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    #1

    irrespective and preposition "of", "whether" and addnl "or not"

    Is the following grammatically correct?

    "The headmaster imposed a strict policy on students wearing a specified uniform, irrespective whether the students' parents could afford the uniforms."

    Should "irrespective" always take the preposition "of"?

    Should "whether" always take the additional "or not" or can that be taken for granted?

    Would the following be better?

    "The headmaster imposed a strict policy on students wearing a specified uniform, irrespective of whether or not the students' parents could afford the uniforms."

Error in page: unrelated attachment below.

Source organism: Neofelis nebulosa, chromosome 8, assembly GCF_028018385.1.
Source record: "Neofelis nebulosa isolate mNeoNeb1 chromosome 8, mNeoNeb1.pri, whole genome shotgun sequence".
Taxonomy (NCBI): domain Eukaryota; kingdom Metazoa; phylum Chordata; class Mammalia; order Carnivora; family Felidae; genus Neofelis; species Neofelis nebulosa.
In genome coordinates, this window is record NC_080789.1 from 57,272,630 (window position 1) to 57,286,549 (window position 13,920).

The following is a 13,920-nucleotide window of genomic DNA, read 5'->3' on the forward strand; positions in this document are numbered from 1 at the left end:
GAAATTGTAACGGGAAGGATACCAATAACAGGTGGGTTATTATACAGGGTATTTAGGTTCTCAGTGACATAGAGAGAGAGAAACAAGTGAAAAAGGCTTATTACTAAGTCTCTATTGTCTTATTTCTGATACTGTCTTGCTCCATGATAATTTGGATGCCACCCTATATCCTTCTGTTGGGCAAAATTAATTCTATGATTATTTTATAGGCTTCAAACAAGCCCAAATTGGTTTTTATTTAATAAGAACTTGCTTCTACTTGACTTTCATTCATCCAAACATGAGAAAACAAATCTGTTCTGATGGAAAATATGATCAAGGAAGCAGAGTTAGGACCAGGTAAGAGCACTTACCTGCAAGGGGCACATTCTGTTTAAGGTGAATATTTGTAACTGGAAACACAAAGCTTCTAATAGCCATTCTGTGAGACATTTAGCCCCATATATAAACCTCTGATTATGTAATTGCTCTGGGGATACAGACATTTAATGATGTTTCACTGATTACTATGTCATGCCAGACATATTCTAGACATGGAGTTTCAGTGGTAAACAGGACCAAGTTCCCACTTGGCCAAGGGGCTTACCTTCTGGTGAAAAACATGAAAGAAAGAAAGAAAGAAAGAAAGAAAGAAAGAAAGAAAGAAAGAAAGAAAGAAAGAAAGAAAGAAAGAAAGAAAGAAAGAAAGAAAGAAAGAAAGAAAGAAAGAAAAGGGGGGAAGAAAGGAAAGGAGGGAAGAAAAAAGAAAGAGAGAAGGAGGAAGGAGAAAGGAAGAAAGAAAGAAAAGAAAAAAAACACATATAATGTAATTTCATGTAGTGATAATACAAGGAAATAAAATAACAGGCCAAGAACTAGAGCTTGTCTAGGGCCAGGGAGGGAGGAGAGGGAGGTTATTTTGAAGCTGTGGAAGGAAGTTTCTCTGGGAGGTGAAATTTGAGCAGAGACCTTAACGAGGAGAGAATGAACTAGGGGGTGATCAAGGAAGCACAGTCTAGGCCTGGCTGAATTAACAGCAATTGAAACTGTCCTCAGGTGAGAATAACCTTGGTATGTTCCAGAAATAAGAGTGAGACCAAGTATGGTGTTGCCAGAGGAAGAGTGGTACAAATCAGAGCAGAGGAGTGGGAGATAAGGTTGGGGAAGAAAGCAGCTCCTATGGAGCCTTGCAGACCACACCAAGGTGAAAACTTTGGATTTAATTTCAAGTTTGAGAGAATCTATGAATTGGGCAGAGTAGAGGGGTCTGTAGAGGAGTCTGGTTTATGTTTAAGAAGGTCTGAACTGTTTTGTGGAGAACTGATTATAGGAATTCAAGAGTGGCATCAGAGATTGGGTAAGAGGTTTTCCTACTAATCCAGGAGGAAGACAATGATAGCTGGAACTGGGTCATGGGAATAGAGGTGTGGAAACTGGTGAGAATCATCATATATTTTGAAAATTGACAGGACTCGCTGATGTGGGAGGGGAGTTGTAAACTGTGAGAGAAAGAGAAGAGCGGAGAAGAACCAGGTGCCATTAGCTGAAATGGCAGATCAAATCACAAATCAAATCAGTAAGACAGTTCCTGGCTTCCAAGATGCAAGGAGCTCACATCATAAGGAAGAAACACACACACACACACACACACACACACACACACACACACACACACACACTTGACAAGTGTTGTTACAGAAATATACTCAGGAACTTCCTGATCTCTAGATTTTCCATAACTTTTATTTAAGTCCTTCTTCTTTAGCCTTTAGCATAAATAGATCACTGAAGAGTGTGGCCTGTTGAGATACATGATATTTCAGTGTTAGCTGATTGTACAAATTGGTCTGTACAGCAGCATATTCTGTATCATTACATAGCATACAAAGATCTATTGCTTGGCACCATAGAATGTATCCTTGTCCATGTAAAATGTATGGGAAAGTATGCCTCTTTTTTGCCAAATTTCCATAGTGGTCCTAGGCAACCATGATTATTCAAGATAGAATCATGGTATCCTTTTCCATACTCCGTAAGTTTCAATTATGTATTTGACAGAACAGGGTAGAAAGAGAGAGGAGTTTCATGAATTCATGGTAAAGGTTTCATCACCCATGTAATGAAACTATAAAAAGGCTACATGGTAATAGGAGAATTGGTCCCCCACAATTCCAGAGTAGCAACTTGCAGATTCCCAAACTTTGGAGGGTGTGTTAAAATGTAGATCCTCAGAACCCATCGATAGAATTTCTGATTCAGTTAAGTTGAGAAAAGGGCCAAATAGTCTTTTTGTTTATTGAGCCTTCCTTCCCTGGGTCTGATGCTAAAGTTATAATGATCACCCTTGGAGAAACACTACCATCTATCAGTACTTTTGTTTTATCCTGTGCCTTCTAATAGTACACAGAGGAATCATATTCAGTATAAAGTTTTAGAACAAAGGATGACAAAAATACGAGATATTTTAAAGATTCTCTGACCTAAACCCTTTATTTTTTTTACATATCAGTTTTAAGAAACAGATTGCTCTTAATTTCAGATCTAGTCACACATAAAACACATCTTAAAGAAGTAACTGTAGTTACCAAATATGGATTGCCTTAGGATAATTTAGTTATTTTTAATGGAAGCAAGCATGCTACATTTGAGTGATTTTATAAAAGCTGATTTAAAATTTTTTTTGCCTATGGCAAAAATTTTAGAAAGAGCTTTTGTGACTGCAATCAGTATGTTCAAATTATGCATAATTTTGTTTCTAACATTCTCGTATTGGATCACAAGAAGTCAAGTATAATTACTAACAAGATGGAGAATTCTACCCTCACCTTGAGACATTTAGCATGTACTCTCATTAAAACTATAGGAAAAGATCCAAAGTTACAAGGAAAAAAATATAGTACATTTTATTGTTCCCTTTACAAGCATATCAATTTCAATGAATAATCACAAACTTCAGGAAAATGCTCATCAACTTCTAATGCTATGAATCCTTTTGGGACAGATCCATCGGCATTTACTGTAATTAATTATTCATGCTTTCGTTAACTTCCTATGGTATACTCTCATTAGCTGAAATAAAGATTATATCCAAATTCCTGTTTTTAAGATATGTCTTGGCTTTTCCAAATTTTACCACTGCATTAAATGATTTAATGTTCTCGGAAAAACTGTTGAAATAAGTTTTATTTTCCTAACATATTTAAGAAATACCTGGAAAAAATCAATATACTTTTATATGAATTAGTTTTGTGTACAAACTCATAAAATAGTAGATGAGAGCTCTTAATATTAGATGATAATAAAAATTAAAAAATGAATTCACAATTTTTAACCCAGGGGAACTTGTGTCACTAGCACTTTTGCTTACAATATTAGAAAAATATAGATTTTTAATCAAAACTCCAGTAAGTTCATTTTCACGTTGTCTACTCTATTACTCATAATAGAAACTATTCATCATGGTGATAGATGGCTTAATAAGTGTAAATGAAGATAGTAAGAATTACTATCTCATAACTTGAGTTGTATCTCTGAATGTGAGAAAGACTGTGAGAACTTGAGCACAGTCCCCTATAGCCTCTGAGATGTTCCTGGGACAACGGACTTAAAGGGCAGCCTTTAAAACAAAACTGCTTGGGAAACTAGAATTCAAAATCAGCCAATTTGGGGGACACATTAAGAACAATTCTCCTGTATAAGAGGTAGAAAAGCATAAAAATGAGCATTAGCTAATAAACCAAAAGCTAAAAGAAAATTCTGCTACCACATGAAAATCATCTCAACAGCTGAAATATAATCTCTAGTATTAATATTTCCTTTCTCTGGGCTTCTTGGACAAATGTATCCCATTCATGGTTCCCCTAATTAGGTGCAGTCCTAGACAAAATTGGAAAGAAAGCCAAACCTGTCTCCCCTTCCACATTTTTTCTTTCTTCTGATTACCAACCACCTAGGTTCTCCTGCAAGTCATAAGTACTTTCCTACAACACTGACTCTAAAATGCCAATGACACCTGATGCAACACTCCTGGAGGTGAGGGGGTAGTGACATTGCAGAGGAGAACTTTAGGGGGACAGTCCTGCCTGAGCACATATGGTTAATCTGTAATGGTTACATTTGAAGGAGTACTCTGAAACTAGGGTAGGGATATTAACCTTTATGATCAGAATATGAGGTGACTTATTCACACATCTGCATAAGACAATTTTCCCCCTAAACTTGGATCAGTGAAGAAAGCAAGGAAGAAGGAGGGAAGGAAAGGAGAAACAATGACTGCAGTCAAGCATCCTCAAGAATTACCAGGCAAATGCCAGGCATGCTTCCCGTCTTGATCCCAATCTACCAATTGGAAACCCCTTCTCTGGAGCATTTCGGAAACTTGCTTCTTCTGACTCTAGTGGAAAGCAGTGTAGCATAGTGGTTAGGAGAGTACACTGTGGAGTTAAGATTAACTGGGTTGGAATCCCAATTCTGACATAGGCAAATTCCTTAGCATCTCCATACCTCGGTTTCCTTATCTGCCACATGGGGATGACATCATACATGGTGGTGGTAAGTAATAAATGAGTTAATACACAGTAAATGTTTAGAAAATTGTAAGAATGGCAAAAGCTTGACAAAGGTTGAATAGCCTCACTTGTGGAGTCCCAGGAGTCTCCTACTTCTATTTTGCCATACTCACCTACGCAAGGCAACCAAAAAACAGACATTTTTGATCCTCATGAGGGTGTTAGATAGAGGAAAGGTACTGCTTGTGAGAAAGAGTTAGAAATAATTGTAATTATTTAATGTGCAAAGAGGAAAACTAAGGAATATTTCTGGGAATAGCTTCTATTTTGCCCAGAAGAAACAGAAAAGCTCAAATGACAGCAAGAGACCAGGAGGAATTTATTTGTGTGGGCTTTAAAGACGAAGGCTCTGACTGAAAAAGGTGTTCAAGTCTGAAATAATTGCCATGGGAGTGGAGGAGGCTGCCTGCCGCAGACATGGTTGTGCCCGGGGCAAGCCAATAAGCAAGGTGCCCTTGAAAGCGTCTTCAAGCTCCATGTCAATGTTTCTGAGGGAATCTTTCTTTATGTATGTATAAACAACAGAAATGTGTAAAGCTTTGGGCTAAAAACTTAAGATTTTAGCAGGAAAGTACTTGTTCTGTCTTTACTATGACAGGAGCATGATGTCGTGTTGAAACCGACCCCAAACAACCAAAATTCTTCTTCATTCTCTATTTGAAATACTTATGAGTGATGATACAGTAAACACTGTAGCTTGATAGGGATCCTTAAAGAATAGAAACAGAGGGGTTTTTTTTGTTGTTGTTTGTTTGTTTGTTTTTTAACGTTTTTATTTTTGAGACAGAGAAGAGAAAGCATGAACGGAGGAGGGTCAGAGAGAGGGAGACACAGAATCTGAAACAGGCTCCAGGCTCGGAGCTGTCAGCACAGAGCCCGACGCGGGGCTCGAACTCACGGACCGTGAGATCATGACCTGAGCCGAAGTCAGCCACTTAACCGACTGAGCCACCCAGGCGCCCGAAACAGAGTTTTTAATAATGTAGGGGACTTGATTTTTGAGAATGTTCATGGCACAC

Last edited by Jaggers; 01-Jun-2013 at 19:32. Reason: To add full stops as helpfully suggested by moderator

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    #2

    Re: irrespective and preposition "of", "whether" and addnl "or not"

    Your amendment is better. It needs a full stop to be grammatically correct.

    Rover

  1. MikeNewYork's Avatar
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    #3

    Re: irrespective and preposition "of", "whether" and addnl "or not"

    The preposition is "irrespective of", so the "of" part is needed. In most cases, the "or not" that commonly follows "whether" is unnecessary. In your example, the clause introduced by "whether" is the object of a preposition. In that case, the "or not" is unnecessary.
    See more here: Whether (or Not) - NYTimes.com

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